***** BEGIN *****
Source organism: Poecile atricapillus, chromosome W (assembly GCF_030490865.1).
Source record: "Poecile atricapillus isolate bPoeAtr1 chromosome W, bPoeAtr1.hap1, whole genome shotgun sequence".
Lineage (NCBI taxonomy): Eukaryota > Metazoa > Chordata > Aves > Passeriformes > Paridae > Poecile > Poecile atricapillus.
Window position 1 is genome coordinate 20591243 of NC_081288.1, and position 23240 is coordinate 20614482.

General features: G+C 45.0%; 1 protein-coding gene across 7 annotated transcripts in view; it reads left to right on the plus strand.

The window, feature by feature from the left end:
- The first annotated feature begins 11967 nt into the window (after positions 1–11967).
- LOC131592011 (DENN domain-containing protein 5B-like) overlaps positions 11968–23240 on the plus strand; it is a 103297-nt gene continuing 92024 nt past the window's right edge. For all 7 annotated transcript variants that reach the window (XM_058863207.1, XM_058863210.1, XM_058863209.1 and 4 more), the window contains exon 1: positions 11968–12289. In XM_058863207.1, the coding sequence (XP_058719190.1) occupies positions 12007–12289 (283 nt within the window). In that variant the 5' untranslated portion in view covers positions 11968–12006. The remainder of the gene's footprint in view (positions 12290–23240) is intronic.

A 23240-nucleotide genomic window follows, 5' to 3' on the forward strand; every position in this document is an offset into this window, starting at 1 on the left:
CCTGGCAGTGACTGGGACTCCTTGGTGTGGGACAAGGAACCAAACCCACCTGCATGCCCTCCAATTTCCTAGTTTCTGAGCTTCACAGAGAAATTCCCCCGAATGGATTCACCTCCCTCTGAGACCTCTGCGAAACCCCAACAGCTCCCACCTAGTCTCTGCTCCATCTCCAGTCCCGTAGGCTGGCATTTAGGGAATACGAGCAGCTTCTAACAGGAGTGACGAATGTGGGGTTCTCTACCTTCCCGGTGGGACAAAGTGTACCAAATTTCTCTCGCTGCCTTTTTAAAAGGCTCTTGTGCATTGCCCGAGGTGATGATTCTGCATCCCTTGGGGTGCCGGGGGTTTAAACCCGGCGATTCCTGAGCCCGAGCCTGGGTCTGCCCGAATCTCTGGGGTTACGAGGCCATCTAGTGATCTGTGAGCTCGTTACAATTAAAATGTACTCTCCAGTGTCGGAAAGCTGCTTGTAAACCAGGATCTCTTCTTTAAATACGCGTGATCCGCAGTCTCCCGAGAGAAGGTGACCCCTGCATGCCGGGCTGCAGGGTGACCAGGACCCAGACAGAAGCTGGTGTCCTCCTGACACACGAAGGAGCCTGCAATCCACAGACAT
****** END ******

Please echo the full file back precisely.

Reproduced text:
Source organism: Poecile atricapillus, chromosome W (assembly GCF_030490865.1).
Source record: "Poecile atricapillus isolate bPoeAtr1 chromosome W, bPoeAtr1.hap1, whole genome shotgun sequence".
Lineage (NCBI taxonomy): Eukaryota > Metazoa > Chordata > Aves > Passeriformes > Paridae > Poecile > Poecile atricapillus.
Window position 1 is genome coordinate 20591243 of NC_081288.1, and position 23240 is coordinate 20614482.

General features: G+C 45.0%; 1 protein-coding gene across 7 annotated transcripts in view; it reads left to right on the plus strand.

The window, feature by feature from the left end:
- The first annotated feature begins 11967 nt into the window (after positions 1–11967).
- LOC131592011 (DENN domain-containing protein 5B-like) overlaps positions 11968–23240 on the plus strand; it is a 103297-nt gene continuing 92024 nt past the window's right edge. For all 7 annotated transcript variants that reach the window (XM_058863207.1, XM_058863210.1, XM_058863209.1 and 4 more), the window contains exon 1: positions 11968–12289. In XM_058863207.1, the coding sequence (XP_058719190.1) occupies positions 12007–12289 (283 nt within the window). In that variant the 5' untranslated portion in view covers positions 11968–12006. The remainder of the gene's footprint in view (positions 12290–23240) is intronic.

A 23240-nucleotide genomic window follows, 5' to 3' on the forward strand; every position in this document is an offset into this window, starting at 1 on the left:
CCTGGCAGTGACTGGGACTCCTTGGTGTGGGACAAGGAACCAAACCCACCTGCATGCCCTCCAATTTCCTAGTTTCTGAGCTTCACAGAGAAATTCCCCCGAATGGATTCACCTCCCTCTGAGACCTCTGCGAAACCCCAACAGCTCCCACCTAGTCTCTGCTCCATCTCCAGTCCCGTAGGCTGGCATTTAGGGAATACGAGCAGCTTCTAACAGGAGTGACGAATGTGGGGTTCTCTACCTTCCCGGTGGGACAAAGTGTACCAAATTTCTCTCGCTGCCTTTTTAAAAGGCTCTTGTGCATTGCCCGAGGTGATGATTCTGCATCCCTTGGGGTGCCGGGGGTTTAAACCCGGCGATTCCTGAGCCCGAGCCTGGGTCTGCCCGAATCTCTGGGGTTACGAGGCCATCTAGTGATCTGTGAGCTCGTTACAATTAAAATGTACTCTCCAGTGTCGGAAAGCTGCTTGTAAACCAGGATCTCTTCTTTAAATACGCGTGATCCGCAGTCTCCCGAGAGAAGGTGACCCCTGCATGCCGGGCTGCAGGGTGACCAGGACCCAGACAGAAGCTGGTGTCCTCCTGACACACGAAGGAGCCTGCAATCCACAGACAT